Does it Pay to Have Friends? - Social Ties and Executive Appointments in Banking
Allen N. Berger
University of South Carolina - Darla Moore School of Business; Wharton Financial Institutions Center; European Banking Center
Thomas K. Kick
Frankfurt School of Finance and Management
University of Wales - Bangor Business School
August 23, 2012
Journal of Banking and Finance, Vol. 37, pp. 2087-2105
We exploit a unique sample to analyze how homophily (affinity for similar others) and social ties affect career outcomes in banking. We test if these factors increase the probability that the appointee to an executive board is an outsider without previous employment at the bank compared to being an insider. Homophily based on age and gender increase the chances of the outsider appointments. Similar educational backgrounds, in contrast, reduce the chance that the appointee is an outsider. Greater social ties also increase the probability of an outside appointment. Results from a duration model show that larger age differences shorten tenure significantly, whereas gender similarities barely affect tenure. Differences in educational backgrounds affect tenure differently across the banking sectors. Maintaining more contacts to the executive board reduces tenure. We also find weak evidence that social ties are associated with reduced profitability, providing some evidence of cronyism in banking.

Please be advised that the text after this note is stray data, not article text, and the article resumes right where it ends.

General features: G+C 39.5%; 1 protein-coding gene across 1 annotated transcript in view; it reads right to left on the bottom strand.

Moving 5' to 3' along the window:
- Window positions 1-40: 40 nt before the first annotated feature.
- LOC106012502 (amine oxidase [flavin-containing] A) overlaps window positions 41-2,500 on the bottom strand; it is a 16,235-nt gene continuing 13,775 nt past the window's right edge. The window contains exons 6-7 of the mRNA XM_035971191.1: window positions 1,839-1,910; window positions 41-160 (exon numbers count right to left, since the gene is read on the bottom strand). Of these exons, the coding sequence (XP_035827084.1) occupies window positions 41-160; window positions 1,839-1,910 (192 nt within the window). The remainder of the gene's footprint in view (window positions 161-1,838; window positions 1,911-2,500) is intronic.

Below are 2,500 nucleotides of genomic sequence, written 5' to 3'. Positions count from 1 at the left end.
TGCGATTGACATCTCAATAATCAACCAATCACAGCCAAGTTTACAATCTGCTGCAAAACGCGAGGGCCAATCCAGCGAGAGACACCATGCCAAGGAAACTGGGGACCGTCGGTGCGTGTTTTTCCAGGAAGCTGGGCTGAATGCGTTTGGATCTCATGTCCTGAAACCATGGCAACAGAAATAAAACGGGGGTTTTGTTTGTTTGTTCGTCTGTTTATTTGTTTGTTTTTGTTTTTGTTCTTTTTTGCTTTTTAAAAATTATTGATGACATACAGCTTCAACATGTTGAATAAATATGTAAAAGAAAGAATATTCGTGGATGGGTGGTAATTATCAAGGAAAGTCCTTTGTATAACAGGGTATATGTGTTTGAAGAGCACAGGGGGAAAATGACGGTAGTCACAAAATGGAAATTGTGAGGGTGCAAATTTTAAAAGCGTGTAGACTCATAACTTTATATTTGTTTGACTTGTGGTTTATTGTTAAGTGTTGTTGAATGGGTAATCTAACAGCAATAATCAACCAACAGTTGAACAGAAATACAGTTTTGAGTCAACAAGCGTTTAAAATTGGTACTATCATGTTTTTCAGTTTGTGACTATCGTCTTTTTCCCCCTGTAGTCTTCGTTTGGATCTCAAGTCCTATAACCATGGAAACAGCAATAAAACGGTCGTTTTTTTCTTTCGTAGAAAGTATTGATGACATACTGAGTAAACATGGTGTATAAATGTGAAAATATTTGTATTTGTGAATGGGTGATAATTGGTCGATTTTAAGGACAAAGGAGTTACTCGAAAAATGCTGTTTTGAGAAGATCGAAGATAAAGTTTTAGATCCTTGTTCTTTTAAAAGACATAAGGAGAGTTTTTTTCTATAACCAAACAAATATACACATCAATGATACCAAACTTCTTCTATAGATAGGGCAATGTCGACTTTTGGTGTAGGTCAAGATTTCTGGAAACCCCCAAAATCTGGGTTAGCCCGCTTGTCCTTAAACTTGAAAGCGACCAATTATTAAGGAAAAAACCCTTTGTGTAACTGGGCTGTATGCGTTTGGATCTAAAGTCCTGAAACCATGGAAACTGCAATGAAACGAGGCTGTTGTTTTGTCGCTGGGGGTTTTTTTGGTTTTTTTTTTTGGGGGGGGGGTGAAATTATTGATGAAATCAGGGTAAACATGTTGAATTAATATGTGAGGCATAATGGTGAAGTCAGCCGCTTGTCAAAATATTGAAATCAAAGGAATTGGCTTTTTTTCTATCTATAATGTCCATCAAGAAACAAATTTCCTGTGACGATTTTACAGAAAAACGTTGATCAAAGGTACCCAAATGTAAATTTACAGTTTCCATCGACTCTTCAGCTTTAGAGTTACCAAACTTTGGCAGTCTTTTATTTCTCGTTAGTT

Number of Pages in PDF File: 54
Keywords: social networks, executive careers, banking, corporate governance
JEL Classification: G21, G32, G34, J16
Date posted: August 23, 2012 ; Last revised: March 12, 2014
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